I'm usually on board with the 1st amendment editorial position here, but not in this case.
If he had posted an article titled: "How to use bitcoin to avoid gov't snooping", I'd agree that his speech is protected. ISIS may use that information, but he'd have plenty of plausible deniablity, like a gun maker, that the tool is not to blame for its use.
But he specifically linked his instructions to ISIS, making it tactical for a specific purpose. He overtly indicated funding for ISIS as the objective of his lesson.
Intent matters, and he made his intent clear, and a matter of record.
I have no idea what the appropriate sentence is, but it's somewhere between nothing and whatever they give you for treason. If he's not a US citizen, then deportation.
You know, the same punishment we gave to Reagan and Oliver North for funding the Contras.
I suggest we extrapolate on Senator Johnson's strategy, and make a form of "security tunnel" that passengers pass through.
The tunnel would start with a body scanner, then a metal detector, then Jared Fogle would pat you down, then the fun "victory tunnel" from my kid's soccer team would cheer you up for the final section, disgraced University of Oklahoma fraternity SAE would give you ritualized spankings while yelling racist or other slurs at you!
I can't PROVE to you that this would catch more terrorists, but I FEEL like we'd be safer. Should we implement my plan? I’m not saying we shouldn’t, at a minimum we should try my plan. Why not go through the security tunnel? You’ve just gotta use common sense.”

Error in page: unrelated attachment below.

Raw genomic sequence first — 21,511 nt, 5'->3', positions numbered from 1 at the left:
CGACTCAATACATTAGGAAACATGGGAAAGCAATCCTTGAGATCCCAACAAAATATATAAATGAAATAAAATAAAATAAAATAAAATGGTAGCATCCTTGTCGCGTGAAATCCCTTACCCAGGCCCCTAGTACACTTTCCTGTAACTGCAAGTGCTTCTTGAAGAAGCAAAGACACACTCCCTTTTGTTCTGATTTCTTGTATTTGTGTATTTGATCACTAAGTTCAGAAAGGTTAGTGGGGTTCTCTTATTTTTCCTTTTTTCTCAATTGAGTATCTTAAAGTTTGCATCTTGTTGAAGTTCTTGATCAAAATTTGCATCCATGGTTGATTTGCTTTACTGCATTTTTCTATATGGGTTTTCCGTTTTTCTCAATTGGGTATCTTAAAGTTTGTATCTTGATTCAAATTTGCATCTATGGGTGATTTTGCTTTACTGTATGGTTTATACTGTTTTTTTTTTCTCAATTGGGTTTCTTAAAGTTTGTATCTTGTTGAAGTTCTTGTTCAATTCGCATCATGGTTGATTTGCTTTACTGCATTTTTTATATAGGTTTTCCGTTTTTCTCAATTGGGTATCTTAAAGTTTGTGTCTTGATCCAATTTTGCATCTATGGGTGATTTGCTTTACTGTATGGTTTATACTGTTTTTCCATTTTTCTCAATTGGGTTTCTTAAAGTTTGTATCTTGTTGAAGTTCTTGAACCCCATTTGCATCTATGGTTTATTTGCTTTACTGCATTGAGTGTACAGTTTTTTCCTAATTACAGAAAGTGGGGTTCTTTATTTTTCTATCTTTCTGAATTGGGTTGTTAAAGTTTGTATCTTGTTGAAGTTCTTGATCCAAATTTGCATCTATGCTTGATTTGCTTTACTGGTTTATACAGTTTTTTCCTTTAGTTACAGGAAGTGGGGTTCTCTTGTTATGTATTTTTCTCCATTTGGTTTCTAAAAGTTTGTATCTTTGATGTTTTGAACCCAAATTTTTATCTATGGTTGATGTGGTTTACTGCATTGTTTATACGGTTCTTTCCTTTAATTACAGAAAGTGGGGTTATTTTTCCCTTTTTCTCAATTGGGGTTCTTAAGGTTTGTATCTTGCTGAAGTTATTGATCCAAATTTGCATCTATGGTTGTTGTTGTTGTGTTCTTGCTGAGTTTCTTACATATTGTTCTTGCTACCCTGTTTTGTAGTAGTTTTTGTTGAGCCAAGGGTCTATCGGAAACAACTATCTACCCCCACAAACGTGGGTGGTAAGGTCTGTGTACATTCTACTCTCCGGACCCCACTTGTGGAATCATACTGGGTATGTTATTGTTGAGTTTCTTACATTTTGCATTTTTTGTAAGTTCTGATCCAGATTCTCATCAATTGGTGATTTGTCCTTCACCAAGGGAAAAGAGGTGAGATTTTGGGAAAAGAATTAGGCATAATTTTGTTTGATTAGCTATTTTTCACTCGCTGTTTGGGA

"Taxi companies own (or lease) their vehicles; they don't make their drivers provide them."
No. They do something even worse. They own them, and control the medallions which are priced out of reach of the drivers. Then they RENT the taxi cabs to the drivers in 12 hour chunks for about $100 to $110 per day.
Don't forget that (if they were not prohibited) taxi drivers could just use their own car, or rent a car from Alamo for less, or lease a car for way less.
The drivers are economically forced to work 12 hour shifts, in order to earn back enough fares to pay off the high fixed cost of that cab rental. Any cabbie who works just 6 hours will earn just enough to pay the cab rental fee, and keep NOTHING!
So, your claim of "they don't make their drivers provide [cars]" should have been phrased as "they force their drivers to rent cars their cars at inflated rates."
You may be right, if you're referring to trains and buses.
I hope that by "infrastructure" you don't mean the existing taxi system. There is no "regulation or requirement" for taxis to work on any given day, either. And many of us have found ourselves in times and places where one could not be hailed or called.
By "jacked rates" do you mean the way cities add an "Airport pickup tax" to some taxi pickups, for no fair reason? Or the way they add "occupancy taxes" to my hotel bill that wasn't part of the quoted rate nor part of AirBnB?